Keiko Abe’s Prism Rhapsody was composed for marimba and orchestra; here, the orchestral part has been adapted for Chinese orchestra by Yiu-Kwong Chung. I feel that the Chinese orchestra (what is making the sound like that of a toy piano?) overwhelms the marimba, not just in volume, but also in interest. It’s not an equal contest, although Abe’s music contains many interesting ideas. Toshiro Mayuzumi’s Concertino for Xylophone and Orchestra also is played in an arrangement for Chinese orchestra (here, the arrangement is by Simon Kong Su Leong), but the xylophone’s more assertive timbre allows it to keep up with the Chinese orchestra. It is in three short movements, and the last of these, marked Presto , is so delightfully manic that it might have served as the soundtrack for a forgotten Loony Tunes cartoon.

Just to keep this disc from becoming formulaic (not that that was a real danger), it also contains a work by Neboj?a Jovan Živkovi?, who was born in modern-day Serbia. Born to Beat Wild is scored for bass drum (played by Glennie) and suona, an instrument described as the “Chinese oboe.” The shawm-like suona wails and keens and screeches; its sound is not for the faint-hearted, but it is undeniably exciting. Together, the suona and the bass drum make a racket that will give any heavy metal band pause.

I’m in no position to criticize the playing of the Taipei Chinese Orchestra with any intelligence, but I love the sounds these musicians make, and the crispness of their execution. Glennie remains a marvel—remember that she is deaf—and I respect her even more for having become involved in this unusual project, when she could have rested on her laurels. The supporting soloists are very fine too. Finally, I would be remiss if I didn’t laud BIS’s engineering, which comfortably encompasses the music’s delicacy, spectacle, and violence. Am I ecstatic about Ecstatic Drumbeat ? You bet—I’ll bang the drum loudly for anyone who will listen!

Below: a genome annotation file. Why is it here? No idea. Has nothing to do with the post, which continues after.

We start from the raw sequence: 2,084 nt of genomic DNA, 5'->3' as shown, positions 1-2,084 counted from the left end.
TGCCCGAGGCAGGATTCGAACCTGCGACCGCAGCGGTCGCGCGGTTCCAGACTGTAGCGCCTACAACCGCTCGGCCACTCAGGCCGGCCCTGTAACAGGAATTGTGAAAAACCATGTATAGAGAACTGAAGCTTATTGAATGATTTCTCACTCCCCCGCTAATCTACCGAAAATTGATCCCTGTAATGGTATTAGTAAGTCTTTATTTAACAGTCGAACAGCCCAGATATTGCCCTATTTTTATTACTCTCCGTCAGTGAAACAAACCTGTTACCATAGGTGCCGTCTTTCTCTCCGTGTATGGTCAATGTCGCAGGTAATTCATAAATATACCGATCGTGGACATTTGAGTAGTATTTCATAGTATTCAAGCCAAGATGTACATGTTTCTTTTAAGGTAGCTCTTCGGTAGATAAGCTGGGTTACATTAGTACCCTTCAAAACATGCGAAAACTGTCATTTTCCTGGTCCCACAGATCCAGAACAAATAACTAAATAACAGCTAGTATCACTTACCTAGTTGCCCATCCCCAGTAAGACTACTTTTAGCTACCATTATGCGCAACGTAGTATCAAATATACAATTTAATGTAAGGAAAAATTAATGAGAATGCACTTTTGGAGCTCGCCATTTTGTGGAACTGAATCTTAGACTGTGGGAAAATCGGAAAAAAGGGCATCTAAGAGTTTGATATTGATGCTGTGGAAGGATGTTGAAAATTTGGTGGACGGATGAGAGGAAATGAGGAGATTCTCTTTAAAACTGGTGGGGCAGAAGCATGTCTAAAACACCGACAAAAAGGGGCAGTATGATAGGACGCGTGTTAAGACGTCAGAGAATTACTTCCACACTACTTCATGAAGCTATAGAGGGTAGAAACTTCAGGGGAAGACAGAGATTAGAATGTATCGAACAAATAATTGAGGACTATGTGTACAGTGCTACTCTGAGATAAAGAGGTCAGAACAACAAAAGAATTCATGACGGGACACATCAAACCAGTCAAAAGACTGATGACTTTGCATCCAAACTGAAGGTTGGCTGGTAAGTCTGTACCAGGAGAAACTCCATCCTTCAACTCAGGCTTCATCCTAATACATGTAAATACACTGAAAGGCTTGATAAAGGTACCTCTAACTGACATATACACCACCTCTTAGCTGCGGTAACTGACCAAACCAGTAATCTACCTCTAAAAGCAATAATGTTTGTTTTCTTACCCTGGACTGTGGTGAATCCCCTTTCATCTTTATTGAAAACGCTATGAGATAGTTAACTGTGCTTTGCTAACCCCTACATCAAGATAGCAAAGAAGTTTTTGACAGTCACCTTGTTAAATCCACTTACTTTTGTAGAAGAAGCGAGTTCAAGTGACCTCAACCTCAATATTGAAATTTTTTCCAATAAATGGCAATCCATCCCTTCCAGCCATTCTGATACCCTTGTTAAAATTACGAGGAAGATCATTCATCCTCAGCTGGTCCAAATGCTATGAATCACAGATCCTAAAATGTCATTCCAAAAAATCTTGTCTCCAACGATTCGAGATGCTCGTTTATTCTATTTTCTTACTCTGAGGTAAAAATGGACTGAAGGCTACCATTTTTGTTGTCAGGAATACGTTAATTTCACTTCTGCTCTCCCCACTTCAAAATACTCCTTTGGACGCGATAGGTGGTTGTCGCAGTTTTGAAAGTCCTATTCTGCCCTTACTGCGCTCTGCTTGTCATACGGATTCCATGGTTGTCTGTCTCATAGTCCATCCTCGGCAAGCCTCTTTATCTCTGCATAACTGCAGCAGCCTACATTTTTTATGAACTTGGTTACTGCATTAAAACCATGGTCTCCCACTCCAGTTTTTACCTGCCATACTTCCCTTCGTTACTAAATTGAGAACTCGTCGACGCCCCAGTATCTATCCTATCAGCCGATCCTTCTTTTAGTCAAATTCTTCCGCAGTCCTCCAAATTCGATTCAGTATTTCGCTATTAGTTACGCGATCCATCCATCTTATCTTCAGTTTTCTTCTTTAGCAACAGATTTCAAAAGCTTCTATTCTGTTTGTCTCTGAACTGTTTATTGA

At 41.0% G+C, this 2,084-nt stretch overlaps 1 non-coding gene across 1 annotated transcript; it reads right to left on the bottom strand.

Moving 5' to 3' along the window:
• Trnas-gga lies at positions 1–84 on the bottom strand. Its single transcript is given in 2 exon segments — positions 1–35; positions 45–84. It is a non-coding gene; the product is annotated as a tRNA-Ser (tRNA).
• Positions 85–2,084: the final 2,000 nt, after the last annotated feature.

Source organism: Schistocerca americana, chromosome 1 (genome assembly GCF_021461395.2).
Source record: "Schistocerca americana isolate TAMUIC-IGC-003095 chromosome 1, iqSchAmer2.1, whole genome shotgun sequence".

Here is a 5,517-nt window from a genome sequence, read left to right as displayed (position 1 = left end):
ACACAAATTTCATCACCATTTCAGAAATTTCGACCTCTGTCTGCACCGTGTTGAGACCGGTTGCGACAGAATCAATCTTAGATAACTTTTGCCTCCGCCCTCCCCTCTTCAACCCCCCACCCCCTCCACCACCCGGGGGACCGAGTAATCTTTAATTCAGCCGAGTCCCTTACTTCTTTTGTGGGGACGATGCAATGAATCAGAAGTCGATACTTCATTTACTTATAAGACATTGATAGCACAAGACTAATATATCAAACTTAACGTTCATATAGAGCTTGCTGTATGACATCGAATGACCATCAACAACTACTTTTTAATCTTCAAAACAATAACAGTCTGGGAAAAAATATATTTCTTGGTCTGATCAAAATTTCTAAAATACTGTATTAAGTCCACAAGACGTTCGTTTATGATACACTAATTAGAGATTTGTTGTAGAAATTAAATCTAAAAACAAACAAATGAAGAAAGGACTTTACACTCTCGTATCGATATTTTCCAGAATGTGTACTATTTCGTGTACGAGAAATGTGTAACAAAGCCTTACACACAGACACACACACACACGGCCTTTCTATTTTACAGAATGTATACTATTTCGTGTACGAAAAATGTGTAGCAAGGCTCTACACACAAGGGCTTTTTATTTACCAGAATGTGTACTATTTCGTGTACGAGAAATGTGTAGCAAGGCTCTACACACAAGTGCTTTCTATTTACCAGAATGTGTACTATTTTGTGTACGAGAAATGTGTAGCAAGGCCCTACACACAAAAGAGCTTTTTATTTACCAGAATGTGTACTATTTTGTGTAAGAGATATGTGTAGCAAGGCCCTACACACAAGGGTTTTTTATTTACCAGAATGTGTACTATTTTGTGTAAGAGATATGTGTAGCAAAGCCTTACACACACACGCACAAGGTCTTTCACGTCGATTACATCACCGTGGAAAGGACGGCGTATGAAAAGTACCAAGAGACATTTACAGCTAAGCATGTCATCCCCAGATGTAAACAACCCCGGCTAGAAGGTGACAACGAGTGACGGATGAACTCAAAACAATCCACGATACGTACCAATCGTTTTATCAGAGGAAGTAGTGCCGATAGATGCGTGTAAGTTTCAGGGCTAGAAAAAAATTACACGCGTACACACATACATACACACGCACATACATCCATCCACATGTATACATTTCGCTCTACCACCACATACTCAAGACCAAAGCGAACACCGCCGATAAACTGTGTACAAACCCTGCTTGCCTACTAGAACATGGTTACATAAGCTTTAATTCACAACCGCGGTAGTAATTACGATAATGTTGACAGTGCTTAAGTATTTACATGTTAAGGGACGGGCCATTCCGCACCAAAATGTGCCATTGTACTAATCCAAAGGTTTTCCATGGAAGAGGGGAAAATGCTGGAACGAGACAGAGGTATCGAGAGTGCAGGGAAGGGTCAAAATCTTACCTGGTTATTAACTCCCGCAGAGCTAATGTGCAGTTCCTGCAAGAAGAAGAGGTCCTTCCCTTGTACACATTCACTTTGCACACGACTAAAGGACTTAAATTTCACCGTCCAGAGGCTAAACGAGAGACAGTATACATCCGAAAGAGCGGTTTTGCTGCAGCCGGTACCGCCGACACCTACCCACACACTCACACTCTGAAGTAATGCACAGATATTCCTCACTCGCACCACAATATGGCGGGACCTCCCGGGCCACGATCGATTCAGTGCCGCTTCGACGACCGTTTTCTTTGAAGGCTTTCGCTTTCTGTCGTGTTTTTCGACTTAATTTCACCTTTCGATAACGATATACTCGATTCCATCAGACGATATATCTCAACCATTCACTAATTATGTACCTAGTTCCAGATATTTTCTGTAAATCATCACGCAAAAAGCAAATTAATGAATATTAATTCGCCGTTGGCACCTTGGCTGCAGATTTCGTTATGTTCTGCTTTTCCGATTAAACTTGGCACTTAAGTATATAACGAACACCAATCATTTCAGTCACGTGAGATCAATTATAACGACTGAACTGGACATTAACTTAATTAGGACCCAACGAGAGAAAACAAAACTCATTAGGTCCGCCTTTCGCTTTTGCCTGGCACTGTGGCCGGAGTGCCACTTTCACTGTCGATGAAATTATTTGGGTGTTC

FANFARE: Raymond Tuttle
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Works on This Recording

Concerto for Percussion and Chinese Orchestra by Yiu-Kwong Chung
Performer:  Evelyn Glennie (Percussion)
Conductor:  En Shao,  Yiu-Kwong Chung
Orchestra/Ensemble:  Taipei Chinese Orchestra
Emperor Qin Crushing the Battle Formation by Yiu-Kwong Chung
Performer:  Evelyn Glennie (Percussion), Tsung-hsin Hsieh (Percussion)
Conductor:  En Shao,  Yiu-Kwong Chung
Orchestra/Ensemble:  Taipei Chinese Orchestra
Prism Rhapsody II by Keiko Abe
Performer:  Evelyn Glennie (Percussion)
Conductor:  En Shao,  Yiu-Kwong Chung
Orchestra/Ensemble:  Taipei Chinese Orchestra
Period: 20th Century 
Written: 1989; Japan 
Born to Beat Wild, for suono & percussion, Op. 30 by Nebojsa Jovan Zivkovic
Performer:  Evelyn Glennie (Percussion), Tzu-you Lin (Suona)
Conductor:  En Shao,  Yiu-Kwong Chung
Orchestra/Ensemble:  Taipei Chinese Orchestra
Period: Contemporary 
Concertino for Xylophone by Toshiro Mayuzumi
Performer:  Evelyn Glennie (Percussion)
Conductor:  En Shao,  Yiu-Kwong Chung
Orchestra/Ensemble:  Taipei Chinese Orchestra
Period: 20th Century 
Written: 1965; Japan